A nurse is suing a hospital that fired her after she refused to administer the “morning after” abortion pill.
Toni Lemly says the St. Tammany Parish Hospital in Louisiana violated the state’s Employment Discrimination Law.
Lemly, represented by the non-profit Alliance Defense Fund, says she had informed hospital supervisory staff that she objected to administering the abortion pill because of her sincerely held religious beliefs.
The hospital responded by firing her from her full-time position and reducing her to part-time status, working only three days a week. The demotion to part-time status caused a substantial reduction in her pay as well as loss of employee benefits.
“This case is about the protection and freedom of conscience,” said ADF attorney Mike Johnson. “The hospital’s refusal to make a reasonable accommodation for Ms. Lemly’s sincerely held religious beliefs and their termination of her full-time job is unlawful.”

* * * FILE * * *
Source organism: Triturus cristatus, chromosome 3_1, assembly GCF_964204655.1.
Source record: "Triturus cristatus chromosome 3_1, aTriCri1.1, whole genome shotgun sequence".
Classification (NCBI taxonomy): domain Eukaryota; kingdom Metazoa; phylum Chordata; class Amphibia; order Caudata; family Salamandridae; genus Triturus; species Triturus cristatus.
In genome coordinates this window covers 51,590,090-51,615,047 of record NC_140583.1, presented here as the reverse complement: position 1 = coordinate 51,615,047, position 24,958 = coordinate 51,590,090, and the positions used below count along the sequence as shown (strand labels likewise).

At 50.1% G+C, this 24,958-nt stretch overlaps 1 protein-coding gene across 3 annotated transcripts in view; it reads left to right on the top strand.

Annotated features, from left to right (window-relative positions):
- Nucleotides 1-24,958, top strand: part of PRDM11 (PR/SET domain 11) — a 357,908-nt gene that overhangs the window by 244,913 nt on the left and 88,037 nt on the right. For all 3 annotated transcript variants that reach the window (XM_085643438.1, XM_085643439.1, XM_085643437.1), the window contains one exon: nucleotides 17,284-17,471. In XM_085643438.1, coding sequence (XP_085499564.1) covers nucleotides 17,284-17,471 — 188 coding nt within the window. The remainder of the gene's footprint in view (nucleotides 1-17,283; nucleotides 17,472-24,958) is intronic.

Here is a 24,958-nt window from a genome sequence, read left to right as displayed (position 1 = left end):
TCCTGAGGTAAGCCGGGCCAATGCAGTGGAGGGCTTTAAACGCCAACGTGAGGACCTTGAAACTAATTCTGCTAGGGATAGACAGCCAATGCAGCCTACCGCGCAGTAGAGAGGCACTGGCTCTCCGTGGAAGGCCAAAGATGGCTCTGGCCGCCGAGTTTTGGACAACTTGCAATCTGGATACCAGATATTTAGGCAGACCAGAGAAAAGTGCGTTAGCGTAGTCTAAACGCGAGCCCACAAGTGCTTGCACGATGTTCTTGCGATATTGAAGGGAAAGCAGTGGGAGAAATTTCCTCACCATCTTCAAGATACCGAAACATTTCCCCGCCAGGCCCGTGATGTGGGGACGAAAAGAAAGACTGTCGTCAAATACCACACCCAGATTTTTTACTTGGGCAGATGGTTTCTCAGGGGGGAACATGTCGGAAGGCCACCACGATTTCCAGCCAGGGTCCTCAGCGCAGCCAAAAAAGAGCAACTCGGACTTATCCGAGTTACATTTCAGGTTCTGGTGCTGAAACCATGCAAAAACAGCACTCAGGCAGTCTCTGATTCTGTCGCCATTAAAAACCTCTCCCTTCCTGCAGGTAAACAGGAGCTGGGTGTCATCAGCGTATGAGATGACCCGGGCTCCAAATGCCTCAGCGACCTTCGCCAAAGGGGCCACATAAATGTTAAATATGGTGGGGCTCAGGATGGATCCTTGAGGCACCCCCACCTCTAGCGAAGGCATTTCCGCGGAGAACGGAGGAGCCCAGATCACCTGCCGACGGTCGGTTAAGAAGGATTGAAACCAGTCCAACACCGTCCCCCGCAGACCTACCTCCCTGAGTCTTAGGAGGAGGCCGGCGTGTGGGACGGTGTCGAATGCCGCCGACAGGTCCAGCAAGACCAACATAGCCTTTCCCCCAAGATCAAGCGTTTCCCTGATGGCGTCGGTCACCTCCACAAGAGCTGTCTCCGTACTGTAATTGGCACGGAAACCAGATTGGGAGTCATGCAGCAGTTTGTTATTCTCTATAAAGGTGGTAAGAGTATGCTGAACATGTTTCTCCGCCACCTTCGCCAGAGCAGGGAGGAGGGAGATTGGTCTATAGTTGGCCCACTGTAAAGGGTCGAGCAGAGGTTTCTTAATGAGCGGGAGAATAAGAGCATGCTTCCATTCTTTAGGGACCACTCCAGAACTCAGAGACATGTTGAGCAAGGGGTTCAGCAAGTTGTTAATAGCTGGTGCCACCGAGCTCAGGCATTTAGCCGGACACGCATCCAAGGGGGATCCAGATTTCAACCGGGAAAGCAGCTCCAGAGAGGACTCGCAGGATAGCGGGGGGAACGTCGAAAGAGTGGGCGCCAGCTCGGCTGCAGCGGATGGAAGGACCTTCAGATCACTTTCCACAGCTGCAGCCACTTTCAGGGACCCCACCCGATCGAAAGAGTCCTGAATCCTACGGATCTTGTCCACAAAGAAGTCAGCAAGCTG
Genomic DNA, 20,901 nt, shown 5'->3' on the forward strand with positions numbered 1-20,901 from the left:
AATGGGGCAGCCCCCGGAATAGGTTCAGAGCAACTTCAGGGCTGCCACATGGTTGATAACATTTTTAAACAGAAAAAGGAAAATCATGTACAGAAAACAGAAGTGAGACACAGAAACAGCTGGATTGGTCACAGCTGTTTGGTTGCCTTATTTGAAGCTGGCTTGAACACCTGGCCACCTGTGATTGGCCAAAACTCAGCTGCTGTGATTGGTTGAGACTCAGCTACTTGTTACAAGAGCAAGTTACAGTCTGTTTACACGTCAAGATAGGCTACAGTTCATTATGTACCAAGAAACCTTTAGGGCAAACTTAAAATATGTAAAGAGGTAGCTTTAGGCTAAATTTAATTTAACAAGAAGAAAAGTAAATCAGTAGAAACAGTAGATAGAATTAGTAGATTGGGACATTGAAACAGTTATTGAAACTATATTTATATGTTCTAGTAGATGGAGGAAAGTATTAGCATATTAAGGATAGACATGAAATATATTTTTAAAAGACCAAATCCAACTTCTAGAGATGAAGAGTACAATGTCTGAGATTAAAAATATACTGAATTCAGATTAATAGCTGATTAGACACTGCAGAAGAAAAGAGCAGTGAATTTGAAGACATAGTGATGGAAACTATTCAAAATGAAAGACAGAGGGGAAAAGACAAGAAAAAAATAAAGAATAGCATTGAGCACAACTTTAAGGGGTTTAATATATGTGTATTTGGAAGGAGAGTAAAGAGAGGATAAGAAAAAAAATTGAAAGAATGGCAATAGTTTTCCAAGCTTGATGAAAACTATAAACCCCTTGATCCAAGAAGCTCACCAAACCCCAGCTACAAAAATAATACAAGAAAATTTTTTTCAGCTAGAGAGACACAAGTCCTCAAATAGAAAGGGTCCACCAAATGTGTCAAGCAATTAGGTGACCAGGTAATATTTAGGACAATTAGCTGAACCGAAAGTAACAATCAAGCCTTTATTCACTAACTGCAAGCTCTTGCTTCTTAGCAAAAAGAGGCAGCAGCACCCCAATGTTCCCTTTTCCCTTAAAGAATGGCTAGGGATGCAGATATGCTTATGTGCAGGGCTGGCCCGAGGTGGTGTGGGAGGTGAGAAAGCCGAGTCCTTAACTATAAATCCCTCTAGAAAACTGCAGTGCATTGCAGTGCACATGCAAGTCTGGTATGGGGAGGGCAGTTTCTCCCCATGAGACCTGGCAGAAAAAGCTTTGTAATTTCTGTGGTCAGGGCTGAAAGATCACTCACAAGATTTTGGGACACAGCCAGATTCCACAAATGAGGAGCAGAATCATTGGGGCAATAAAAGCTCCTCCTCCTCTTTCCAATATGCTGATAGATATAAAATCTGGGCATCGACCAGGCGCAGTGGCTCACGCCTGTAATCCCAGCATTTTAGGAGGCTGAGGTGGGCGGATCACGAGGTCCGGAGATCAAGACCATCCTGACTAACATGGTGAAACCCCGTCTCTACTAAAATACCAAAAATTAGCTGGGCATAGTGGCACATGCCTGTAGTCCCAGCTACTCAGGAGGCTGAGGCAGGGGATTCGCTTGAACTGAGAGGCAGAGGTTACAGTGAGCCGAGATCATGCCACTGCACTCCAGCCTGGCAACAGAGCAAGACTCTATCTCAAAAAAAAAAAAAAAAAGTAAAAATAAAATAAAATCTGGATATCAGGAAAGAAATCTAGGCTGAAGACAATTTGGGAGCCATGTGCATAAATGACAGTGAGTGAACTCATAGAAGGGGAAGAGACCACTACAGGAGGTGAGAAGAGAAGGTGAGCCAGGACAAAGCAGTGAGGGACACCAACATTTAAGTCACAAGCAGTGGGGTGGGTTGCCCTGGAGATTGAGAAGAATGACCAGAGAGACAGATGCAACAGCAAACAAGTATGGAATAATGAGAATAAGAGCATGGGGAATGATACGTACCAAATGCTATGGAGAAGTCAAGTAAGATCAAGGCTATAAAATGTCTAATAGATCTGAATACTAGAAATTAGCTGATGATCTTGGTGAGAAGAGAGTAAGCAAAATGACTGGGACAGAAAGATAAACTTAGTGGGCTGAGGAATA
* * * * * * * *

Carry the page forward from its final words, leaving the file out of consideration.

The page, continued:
Lemly claims she offered a number of reasonable suggestions to the hospital that would enable the facility to continue administering the pill while still allowing her to abstain from dispensing it herself.
“St. Tammany Parish Hospital should have reversed its course and complied with the law. Had they done so, this lawsuit would not be necessary,” Johnson said.
Johnson said Lemly, a nurse of 23 years, “loves her work, and she does not deserve to be discriminated against because of her religious beliefs.”
“All that she asks of the hospital is to respect her freedom in choosing to not participate in the taking of a human life,” said Johnson.
The lawsuit, Lemly v. St. Tammany Parish Hospital District No. 1, was filed in the 22nd Judicial District Court for the Parish of St. Tammany.